1348, 1665, 2020

Besides unimaginable suffering and horror, the Black Death of the 1340’s also brought increased wages and better living standards. It came back, among other times, in 1665. Then like now, universities closed and students went home. Among them was Newton, who spent his time alone in the countryside thus:

In the beginning of the year 1665 I found the method of approximating series and the rule for reducing any dignity [power] of any binomial into such a series. The same year in May I found the method of tangents of Gregory and Slusius, and in November had the direct method of fluxions and the next year [1666] in January had the theory of colours and in May following I had entrance into the inverse method of fluxions. And the same year I began to think of gravity extending to the orb of the moon … All this was in the two plague years of 1665 and 1666, for in those days I was in the prime of my age for invention and minded Mathematics and Philosophy more than at any time since.

Today’s Coronavirus pandemic is probably the first in history that’s been fought with telecommunication. People are advised to work remotely, and many universities are switching to online courses. Besides the suffering and horror, it is also an opportunity to realize that many things can be done remotely just as well if not better, change our lifestyle, and stop polluting the environment.

Conferences in an Era of Expensive Carbon

At least there’s that: I live in a world where some people care about it and publish their viewpoint in the latest CACM. Read it on your next flight. Some interesting things that won’t shock anyone:

There’s a nice picture with different environmental costs based on the location of the conference. It also shows that people like to go to nearby conferences, one of the reasons why “The impulse to ignore the issue is entirely understandable.” For more perspective see some of our earlier posts for example here and here.

The viewpoint also reports on a recent switch from in-person to online program committees for flagship conferences (POPL and ICFP), following a recent trend. For starters we continue to suggest that STOC and FOCS do the same, because the nature of decisions does not justify the cost. The latter post also includes hard numbers on the added value of a physical meeting (with respect to accept/reject decisions — of course one can value at infinity meeting in person luminaries in your field, but that can be done in other ways and should not be tied to PC meetings).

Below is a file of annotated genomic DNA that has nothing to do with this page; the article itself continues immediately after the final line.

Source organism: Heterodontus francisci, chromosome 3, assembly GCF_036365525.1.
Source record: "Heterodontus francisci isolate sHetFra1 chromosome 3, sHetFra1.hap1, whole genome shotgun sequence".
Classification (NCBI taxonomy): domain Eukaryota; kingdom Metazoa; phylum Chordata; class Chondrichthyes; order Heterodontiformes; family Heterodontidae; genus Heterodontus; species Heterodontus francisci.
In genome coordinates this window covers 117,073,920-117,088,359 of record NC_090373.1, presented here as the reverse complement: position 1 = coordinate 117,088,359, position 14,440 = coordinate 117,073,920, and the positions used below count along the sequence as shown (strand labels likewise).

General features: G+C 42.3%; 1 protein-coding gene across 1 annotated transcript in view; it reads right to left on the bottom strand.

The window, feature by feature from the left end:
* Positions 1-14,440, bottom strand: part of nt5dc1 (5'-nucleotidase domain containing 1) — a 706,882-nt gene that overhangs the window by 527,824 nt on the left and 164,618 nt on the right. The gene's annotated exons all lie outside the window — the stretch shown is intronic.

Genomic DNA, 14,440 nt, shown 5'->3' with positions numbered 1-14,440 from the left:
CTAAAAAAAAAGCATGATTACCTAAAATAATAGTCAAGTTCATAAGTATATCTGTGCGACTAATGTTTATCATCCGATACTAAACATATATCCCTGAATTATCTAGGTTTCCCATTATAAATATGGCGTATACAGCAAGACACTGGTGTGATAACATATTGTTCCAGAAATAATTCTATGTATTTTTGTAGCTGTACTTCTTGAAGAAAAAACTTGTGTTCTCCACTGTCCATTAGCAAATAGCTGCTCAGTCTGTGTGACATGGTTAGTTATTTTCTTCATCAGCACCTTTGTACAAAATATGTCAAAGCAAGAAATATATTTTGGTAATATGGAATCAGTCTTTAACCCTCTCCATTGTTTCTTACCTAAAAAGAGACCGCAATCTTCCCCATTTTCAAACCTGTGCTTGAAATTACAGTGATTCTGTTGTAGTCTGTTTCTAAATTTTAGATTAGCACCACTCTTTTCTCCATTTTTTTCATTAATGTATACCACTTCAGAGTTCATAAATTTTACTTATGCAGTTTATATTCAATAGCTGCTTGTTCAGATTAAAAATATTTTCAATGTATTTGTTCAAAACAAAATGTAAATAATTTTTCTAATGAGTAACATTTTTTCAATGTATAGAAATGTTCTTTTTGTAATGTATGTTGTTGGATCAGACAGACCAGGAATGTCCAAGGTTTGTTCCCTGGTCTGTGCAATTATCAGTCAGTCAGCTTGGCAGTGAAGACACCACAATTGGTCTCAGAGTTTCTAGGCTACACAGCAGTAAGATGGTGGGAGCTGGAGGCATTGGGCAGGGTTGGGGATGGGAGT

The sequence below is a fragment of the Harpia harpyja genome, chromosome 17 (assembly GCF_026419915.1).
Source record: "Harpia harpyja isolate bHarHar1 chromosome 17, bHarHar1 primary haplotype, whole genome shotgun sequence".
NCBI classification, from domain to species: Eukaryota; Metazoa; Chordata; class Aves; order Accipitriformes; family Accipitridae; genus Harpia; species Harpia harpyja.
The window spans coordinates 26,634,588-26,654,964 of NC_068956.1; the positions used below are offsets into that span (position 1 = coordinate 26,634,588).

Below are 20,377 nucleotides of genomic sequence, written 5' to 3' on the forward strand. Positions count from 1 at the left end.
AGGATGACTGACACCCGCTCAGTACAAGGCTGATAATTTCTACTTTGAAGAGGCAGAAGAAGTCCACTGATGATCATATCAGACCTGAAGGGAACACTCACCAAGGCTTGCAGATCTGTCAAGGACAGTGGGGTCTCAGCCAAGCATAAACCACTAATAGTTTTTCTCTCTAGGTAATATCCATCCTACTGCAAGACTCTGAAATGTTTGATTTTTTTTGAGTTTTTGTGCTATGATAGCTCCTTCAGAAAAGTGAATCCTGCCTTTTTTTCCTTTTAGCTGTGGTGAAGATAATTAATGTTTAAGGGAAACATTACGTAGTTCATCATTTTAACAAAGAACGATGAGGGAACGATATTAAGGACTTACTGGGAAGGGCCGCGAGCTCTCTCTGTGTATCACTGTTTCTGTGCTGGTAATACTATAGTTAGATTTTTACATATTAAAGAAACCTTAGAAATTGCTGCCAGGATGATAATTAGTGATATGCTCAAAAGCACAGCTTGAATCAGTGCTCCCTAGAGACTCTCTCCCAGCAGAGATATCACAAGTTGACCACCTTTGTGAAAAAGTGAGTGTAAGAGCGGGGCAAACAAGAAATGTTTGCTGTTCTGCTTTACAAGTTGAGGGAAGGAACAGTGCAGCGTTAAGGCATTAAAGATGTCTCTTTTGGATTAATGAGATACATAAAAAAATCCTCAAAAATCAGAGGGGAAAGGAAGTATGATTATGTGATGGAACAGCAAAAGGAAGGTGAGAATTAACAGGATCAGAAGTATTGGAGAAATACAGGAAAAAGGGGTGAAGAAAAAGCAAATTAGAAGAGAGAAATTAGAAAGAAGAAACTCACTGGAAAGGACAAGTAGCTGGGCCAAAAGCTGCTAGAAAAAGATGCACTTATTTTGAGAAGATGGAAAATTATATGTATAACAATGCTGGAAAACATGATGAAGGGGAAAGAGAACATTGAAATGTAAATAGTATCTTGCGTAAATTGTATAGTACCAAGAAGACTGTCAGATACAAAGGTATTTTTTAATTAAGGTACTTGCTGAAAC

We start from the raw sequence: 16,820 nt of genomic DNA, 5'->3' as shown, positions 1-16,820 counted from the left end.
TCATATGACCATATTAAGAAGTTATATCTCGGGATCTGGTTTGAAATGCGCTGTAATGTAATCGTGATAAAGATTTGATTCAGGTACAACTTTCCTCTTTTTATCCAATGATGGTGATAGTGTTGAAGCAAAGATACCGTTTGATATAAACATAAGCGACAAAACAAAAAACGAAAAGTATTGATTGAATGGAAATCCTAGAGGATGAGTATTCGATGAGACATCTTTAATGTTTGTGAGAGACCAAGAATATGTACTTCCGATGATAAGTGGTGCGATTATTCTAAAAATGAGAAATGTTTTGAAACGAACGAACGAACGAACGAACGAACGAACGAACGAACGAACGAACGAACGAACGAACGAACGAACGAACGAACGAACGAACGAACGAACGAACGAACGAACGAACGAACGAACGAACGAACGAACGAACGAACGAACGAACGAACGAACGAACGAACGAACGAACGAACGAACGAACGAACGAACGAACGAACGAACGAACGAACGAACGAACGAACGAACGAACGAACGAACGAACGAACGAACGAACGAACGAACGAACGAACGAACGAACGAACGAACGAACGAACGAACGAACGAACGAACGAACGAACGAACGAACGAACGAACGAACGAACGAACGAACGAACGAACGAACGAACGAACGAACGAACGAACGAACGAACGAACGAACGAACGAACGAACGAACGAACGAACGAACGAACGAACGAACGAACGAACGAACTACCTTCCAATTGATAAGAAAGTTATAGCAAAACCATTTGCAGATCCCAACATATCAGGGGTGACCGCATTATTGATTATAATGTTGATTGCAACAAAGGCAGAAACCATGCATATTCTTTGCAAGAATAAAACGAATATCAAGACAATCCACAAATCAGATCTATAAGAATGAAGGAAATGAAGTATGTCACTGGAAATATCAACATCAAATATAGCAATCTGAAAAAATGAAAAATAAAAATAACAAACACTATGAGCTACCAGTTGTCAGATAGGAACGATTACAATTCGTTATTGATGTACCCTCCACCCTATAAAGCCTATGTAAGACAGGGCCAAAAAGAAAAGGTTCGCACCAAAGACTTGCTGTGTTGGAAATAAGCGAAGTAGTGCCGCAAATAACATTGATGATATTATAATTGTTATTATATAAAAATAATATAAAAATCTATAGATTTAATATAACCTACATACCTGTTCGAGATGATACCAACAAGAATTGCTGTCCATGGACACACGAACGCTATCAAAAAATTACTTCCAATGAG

Working remotely will be the most significant transformation since agriculture

Its impact on civilization will be exactly opposite. Rather than concentrating population, it will disperse it. Commuting and the traffic crisis will disappear. So will the housing crisis. You will have a large lot of land with a robot-ready house built new with safe, eco-friendly material and free of hazardous substance. You will live away from volcanoes, fault lines, tornadoes, wild fires and other hazards. You’ll be able to move to a location with ideal climate, which for historical reasons are now under-populated. This will dramatically reduce housing costs, especially heating, and solve or greatly mitigate the pollution problem. Huge amounts of space will be cleared up and given back to nature, or used for housing.

Doctors will visit patients remotely. This will enable patients to be followed up more regularly and consistently throughout their lives regardless of where they are. Doctors will have more time to give meaningful advice rather than having the patient wait 1 year for the appointment and then spend 1 hour to get to the doctor for a 10-minute visit of which 8 are spent looking at the screen and filling reports. Robo-tools will take measurements and send them to the doctor. If a complicated procedure is required, the expert will connect with the patient and the doctor remotely first, and then the patient will schedule a trip for the procedure.

You’ll take gym classes remotely via a remote gym. The instructor will give you personalized advice and follow your progress anywhere, anytime. Demanding facilities like swimming pools will be next to your house.

Courts of law, and the entire judicial system will be taken off-line.

People will vote from home, elections will be more frequent and granular. Constituents choosing not to vote will (maybe) have to specifically abstain. This will finally realize the democratic ideal where the government represents the will of the people.

Constituents will be able to participate to discussions, instead of having to travel 1 hour for a 5-minute in-person discussion. The level of engagement will be measured by the level of engagement as opposed to travel distance.